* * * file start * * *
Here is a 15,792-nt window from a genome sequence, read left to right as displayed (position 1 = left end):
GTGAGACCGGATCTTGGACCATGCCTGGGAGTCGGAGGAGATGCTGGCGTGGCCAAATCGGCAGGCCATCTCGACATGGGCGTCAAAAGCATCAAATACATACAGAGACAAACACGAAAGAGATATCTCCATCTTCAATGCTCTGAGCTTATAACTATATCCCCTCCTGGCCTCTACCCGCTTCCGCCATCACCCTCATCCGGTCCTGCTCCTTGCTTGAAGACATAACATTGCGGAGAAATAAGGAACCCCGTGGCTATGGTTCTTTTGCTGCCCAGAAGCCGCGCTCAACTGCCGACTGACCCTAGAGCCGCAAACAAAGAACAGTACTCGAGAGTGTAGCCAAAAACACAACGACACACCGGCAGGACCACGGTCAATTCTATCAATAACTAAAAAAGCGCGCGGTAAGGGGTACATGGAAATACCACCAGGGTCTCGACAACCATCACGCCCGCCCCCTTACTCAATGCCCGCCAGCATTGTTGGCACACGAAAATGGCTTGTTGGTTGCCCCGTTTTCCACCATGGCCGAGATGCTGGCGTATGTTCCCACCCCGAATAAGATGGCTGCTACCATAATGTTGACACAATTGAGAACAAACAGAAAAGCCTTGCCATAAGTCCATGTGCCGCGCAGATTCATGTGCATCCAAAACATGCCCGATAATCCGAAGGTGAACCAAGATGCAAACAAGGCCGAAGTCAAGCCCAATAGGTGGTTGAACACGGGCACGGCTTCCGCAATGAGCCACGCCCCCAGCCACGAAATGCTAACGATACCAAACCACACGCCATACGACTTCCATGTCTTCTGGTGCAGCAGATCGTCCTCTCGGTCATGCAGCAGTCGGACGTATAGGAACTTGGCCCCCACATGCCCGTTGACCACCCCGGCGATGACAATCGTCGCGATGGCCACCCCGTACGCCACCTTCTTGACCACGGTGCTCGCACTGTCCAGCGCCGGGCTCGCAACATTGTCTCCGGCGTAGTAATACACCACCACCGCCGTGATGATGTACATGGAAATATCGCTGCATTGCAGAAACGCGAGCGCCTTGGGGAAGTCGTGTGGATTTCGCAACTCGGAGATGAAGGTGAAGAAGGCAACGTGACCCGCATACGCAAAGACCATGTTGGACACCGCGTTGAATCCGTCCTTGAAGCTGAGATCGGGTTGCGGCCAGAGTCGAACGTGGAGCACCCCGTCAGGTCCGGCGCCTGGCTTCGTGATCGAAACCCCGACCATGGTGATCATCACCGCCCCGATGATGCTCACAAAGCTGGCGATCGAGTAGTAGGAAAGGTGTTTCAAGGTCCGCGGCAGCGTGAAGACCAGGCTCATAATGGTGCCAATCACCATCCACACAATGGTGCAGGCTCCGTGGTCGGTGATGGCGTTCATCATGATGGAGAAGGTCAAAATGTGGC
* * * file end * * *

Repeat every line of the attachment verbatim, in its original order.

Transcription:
Here is a 15,792-nt window from a genome sequence, read left to right as displayed (position 1 = left end):
GTGAGACCGGATCTTGGACCATGCCTGGGAGTCGGAGGAGATGCTGGCGTGGCCAAATCGGCAGGCCATCTCGACATGGGCGTCAAAAGCATCAAATACATACAGAGACAAACACGAAAGAGATATCTCCATCTTCAATGCTCTGAGCTTATAACTATATCCCCTCCTGGCCTCTACCCGCTTCCGCCATCACCCTCATCCGGTCCTGCTCCTTGCTTGAAGACATAACATTGCGGAGAAATAAGGAACCCCGTGGCTATGGTTCTTTTGCTGCCCAGAAGCCGCGCTCAACTGCCGACTGACCCTAGAGCCGCAAACAAAGAACAGTACTCGAGAGTGTAGCCAAAAACACAACGACACACCGGCAGGACCACGGTCAATTCTATCAATAACTAAAAAAGCGCGCGGTAAGGGGTACATGGAAATACCACCAGGGTCTCGACAACCATCACGCCCGCCCCCTTACTCAATGCCCGCCAGCATTGTTGGCACACGAAAATGGCTTGTTGGTTGCCCCGTTTTCCACCATGGCCGAGATGCTGGCGTATGTTCCCACCCCGAATAAGATGGCTGCTACCATAATGTTGACACAATTGAGAACAAACAGAAAAGCCTTGCCATAAGTCCATGTGCCGCGCAGATTCATGTGCATCCAAAACATGCCCGATAATCCGAAGGTGAACCAAGATGCAAACAAGGCCGAAGTCAAGCCCAATAGGTGGTTGAACACGGGCACGGCTTCCGCAATGAGCCACGCCCCCAGCCACGAAATGCTAACGATACCAAACCACACGCCATACGACTTCCATGTCTTCTGGTGCAGCAGATCGTCCTCTCGGTCATGCAGCAGTCGGACGTATAGGAACTTGGCCCCCACATGCCCGTTGACCACCCCGGCGATGACAATCGTCGCGATGGCCACCCCGTACGCCACCTTCTTGACCACGGTGCTCGCACTGTCCAGCGCCGGGCTCGCAACATTGTCTCCGGCGTAGTAATACACCACCACCGCCGTGATGATGTACATGGAAATATCGCTGCATTGCAGAAACGCGAGCGCCTTGGGGAAGTCGTGTGGATTTCGCAACTCGGAGATGAAGGTGAAGAAGGCAACGTGACCCGCATACGCAAAGACCATGTTGGACACCGCGTTGAATCCGTCCTTGAAGCTGAGATCGGGTTGCGGCCAGAGTCGAACGTGGAGCACCCCGTCAGGTCCGGCGCCTGGCTTCGTGATCGAAACCCCGACCATGGTGATCATCACCGCCCCGATGATGCTCACAAAGCTGGCGATCGAGTAGTAGGAAAGGTGTTTCAAGGTCCGCGGCAGCGTGAAGACCAGGCTCATAATGGTGCCAATCACCATCCACACAATGGTGCAGGCTCCGTGGTCGGTGATGGCGTTCATCATGATGGAGAAGGTCAAAATGTGGC